It’s now the beginning of the 2010 grilling season here in the midwest and I’ve finally been able to grill a couple times without having to wear a parka. Any time I start worrying about how many people I’m cooking for at any given meal, I think back to the day these pics were taken. I wasn’t a cook on the aircraft carrier USS America (I was just a technician in one of the electronics repair labs on the ship) but I saw how hard the cooks worked in feeding a crew of over 5,000 men four meals each day. (As ships operate 24 hours/day, 7 days/week, with two shifts, there’s a fourth meal around 1 a.m. for the night shift.) I took these pics almost exactly 18 years ago on May 22, 1992. We were making the passage from the Red Sea to the Mediterranean through the Suez Canal and the Captain had designated that day “Ditch Day”, a common name for such events. There was BBQ chicken, burgers, baked beans, corn, cole slaw, tossed salad, potato salad, dill pickles, and plenty of canned Coca-Cola for everyone. The day was rather hot, so there were massive water balloon fights and a few somewhat “leaky” firefighting hoses strewn about the deck. Note the band to the left of the first picture. How the drummer managed to get his kit onboard a combat vessel is beyond me.
Before anyone asks, the ship is no longer afloat:
In $22 million worth of “experiments that will last from four to six weeks,” the AP reports, “the Navy will batter the America with explosives, both underwater and above the surface, watching from afar and through monitoring devices placed on the vessel.” … These explosions would presumably simulate attacks by torpedoes, cruise missiles and perhaps a small boat suicide attack like the one that damaged the destroyer USS Cole in Yemen in 2000 … At the end, explosive scuttling charges placed to flood the ship will be detonated, and the America will begin its descent to the sea floor …
According to Wikipedia, the scuttling location on May 14, 2005, was 33°09′09″N, 71°39′07″W, around 250 miles (400 km) southeast of Cape Hatteras. The wreck lies in 2,810 fathoms (5139 metres or 16,860 feet).
So how many are you grilling for this weekend? Navy ships around the world may very well be conducting such a picnic as the one in these photos, with thousands in attendance on a small metal “island”. We can only hope the sailors on those vessels can have as peaceful a picnic as we did that day.
For the rest of us, outdoor cooking has come a long way from the green, boxy, stamped metal cookstoves that were seemingly obiquitous from the 1940s through the 1980s. Those particular cookstoves are still available today and are still popular in a lot of circles. But with today’s cooks watching more cooking shows on television and having more experience with professional-grade equipment, equipment design has taken huge strides towards providing the same grade of equipment in considerably lower-cost packages.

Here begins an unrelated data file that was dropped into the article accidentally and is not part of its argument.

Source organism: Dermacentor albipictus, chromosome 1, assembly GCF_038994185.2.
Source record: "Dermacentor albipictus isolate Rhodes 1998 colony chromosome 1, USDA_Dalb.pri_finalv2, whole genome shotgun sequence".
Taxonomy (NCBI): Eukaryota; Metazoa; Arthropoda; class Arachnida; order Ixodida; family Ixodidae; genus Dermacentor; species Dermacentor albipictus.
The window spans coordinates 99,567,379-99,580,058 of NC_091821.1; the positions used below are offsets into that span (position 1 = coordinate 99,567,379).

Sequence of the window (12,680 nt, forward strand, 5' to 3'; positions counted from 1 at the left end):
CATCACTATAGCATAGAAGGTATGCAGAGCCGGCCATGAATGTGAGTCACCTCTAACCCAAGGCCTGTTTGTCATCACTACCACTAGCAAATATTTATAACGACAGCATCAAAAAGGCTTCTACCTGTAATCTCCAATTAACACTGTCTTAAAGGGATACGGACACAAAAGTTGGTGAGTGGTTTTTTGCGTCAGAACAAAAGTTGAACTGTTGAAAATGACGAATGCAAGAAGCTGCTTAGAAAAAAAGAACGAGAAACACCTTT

In the summer of 2008 whan I ran the beachhouse concession here in Luna Pier, Michigan, next to the public Lake Erie beach I offered just a bit of breakfast for a while. I tried frozen sandwiches and breakfast burritos, muffins and danishes, and even simple donuts, but didn’t sell enough of any of them to satisfy being open for those hours. I finally shut down breakfast and instead opened the shop at 11 a.m for lunch. If I’d have had the Blackstone Four-Burner Griddle pictured above, I could have made customers complete, fresh breakfast including eggs, diner-style omelets, hash browns, etc. We could have also grilled the hot dogs for our Flint-Style Coneys like they do on the west coast instead of steaming them. All of that would have been a lot better.
If you were able to stop at our house for the City-Wide Yard Sale in 2006 or 2007 you’ll know that I enjoy deep-frying handmade corndogs in my King Kooker 18″ Rectangular Cooker. The company also makes the above Triple-Burner Outdoor Camp Stove. I can see this being used for soups, chili, cast iron skillets for breakfast in the morning … all without taking up space on the picnic table and risking burning someone on the arm. This thing would be quite versatile in any camp I’ve been part of.
As to deep-frying, I’ve seen these beasties in stores and I’ll tall you what, I’m impressed! R&V Works manufactures these deep fryers in single, double or triple configurations. Carts are avaible to double some of these up, making quad and sextuplet fryers, like the one shown above. The folks running the Lenten Fish Dinner at the American Legion Post here in Luna Pier could have used one of the six-basket units, with two baskets each for the Alaskan cod, the breaded shrimp, and the hand-cut French fries. They use three electric deep fryers for all of this, which together end up costing about twice as much as the R&V Works cart unit. And since the cart unit uses standard LP gas, its operation costs are a little bit less over the long run.
Going camping this summer? Are you involved at all with the cooking for a local Scouting troop or campground? Is there some special event you’d like to cook for? Or do you want to get a serious start on some great tailgating equipment? All of this gear, and plenty more like it, are out there in outdoor supply shops and on the internet for ordering. Get to it!